Hi, I have a question for everyone here. Lately, I was asked to add additional 58 new fields into one of the table which has 75 fields with over 2.5 million records in it already. This is the main table that drives our web application going in term of front-end pages views and backend stored procedures generation. My question here is what might be a good solution to deal with that table. I thought about to break it up based on the functionalities but it would have to touch the entire current app both from front-end and back end and I might not have enough time to get it done on time. If I add these new 58 fields into the table, what is going to be the impact to the application? How to increase the performance with the change? Thank you in advance!
If those 58 fields are of char(1) or tinyint (that was a heated discussion just yesterday), then at a minimum you'll have over (2.5M * 58) increase in disk space, unless there are nulls there. And what would happen to old records? Would they have just nulls for those 58 fields?
In terms of performance, - if you're going to include them in SELECTs, your IO will be seriously affected. If they are goings to be used in WHERE or JOIN clauses, - your memory and CPU, along with IO are going to start suffering.
Before it's too late I'd take those 58 and dump them into a different table with the key from the current one. Yes, it's going to be 1-to-1 between the two, but it's a new functionality and you won't have to touch the old code.
Consider not allowing nulls on them if they will be part of WHERE or JOIN. You'll lose on effects of indexing if you do.
If, I include all 58 new fields into the table, the historical data with 2.5 million records will be NULL.
Most of those 58 fields are either ‘Y’/’N’ or single digit numerical number. But there are couples of DATE type fields.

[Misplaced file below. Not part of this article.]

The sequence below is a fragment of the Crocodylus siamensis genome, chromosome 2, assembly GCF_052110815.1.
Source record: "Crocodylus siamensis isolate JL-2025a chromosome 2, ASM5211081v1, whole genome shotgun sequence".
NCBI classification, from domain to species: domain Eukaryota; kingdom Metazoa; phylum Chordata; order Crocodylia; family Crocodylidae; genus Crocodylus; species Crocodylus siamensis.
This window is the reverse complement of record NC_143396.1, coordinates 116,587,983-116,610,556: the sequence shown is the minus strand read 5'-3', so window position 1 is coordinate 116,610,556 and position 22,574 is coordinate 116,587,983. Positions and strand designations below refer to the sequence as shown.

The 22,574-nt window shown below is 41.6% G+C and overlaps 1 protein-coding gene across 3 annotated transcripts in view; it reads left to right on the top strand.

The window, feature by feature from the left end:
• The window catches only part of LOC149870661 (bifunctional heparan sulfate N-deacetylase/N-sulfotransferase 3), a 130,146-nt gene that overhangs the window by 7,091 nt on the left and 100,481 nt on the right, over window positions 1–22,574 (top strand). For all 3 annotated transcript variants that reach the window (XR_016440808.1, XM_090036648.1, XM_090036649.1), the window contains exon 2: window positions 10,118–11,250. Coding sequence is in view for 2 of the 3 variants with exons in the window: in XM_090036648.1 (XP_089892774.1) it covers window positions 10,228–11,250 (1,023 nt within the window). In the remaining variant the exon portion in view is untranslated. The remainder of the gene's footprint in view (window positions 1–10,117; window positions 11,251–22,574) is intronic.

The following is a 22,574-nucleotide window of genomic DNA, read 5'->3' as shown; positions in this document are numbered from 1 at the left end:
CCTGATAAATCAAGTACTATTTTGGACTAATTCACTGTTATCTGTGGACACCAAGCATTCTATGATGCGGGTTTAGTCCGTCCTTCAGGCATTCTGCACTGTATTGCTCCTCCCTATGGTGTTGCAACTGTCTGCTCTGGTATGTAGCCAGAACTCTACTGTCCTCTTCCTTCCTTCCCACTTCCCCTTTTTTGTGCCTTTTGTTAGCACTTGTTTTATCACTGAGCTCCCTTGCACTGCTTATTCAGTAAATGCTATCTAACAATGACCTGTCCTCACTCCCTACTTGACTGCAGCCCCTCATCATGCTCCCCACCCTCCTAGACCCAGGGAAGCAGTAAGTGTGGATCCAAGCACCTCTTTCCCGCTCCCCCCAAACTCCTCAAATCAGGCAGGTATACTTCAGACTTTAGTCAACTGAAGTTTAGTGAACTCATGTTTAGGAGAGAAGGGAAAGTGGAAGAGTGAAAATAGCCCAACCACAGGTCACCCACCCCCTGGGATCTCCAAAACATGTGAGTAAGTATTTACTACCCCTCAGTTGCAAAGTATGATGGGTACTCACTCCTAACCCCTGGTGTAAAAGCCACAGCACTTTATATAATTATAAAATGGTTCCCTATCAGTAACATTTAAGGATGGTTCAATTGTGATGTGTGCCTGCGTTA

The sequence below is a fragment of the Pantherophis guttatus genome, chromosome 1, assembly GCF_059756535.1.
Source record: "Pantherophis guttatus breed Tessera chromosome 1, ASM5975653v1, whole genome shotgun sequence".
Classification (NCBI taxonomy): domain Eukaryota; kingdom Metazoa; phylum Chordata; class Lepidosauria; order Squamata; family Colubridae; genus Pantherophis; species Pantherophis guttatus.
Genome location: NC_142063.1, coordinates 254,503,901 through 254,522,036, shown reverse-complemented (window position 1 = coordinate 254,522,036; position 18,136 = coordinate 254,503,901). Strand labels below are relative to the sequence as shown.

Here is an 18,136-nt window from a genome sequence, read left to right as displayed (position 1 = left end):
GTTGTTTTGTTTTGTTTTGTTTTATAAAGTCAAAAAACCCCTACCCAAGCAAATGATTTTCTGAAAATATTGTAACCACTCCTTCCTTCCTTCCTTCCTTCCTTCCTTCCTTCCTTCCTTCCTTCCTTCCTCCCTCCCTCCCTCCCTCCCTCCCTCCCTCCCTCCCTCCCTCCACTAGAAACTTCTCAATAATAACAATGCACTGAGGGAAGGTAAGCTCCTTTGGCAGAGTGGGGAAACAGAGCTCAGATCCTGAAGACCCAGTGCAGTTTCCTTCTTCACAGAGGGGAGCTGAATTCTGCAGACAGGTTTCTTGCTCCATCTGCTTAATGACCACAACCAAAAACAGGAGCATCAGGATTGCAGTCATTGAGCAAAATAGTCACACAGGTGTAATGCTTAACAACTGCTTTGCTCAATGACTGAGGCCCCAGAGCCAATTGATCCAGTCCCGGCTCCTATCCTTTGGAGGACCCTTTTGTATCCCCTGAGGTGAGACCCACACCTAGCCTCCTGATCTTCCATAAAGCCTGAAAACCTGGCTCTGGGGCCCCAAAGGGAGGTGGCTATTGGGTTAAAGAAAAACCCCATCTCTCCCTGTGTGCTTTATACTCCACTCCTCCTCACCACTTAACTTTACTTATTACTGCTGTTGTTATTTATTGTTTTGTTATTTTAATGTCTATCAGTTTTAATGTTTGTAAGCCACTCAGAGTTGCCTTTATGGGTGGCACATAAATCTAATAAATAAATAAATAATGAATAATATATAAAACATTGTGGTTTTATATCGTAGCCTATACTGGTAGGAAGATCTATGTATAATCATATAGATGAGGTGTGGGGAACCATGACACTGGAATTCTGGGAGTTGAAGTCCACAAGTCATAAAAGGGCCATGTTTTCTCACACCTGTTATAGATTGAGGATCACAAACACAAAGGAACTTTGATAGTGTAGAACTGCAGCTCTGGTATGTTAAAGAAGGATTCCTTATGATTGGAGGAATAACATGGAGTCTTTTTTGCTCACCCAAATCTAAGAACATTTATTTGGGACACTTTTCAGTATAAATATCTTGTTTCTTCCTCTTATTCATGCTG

Since the main table fields are coming from three different sources (we used a sourceTypeID in the table to distinguish them), only one third of fields in the main table along with this new 58 fields belong to one sourceType. If as suggested to create a different table to hold these new fields, what kind of Key you talked here to link these two tables?
With this design he has apparently inheirited, there may not be a key. It might be time to just bite the bullet and redesign the application. This is similar to having to fix the foundation of your house. Very easy when there is no house on top of it, but rather difficult when there is a house on top of it.
Is this just the web application, or does this table feed or devour other applications?
You’re right. I inherited this app from a guy who left this team. This app is relatively complex and it has been there for two years. It is a bank related Web app. It will be easier for me to stick these 58 new fields into the table so that I don’t have to worry about the existing code (Stored Procs/ DTS package/Front-end source code and etc.) but it might cause the performance. If I go through the Enterprise Manager -> Design View the table, I can not even add a new field into that table which has 75 columns with 2.5 million rows already. It was just inserting … forever. I would have to go through SQL Query Analyzer to run “ALTER TABLE TableName ADD ColumnName”. Since this table let’s called A is the master table to other three other tables, can I create a new table called B based upon the fields in A table then load all the data from A table. I want to drop A table first then rename the B to A? How will be the impact to those three slave tables?
Before you do that, take a peek around the code and see if the ex-developer was good enough to leave you all sorts of select * and insert into A values(...) queries that will have to be changed around.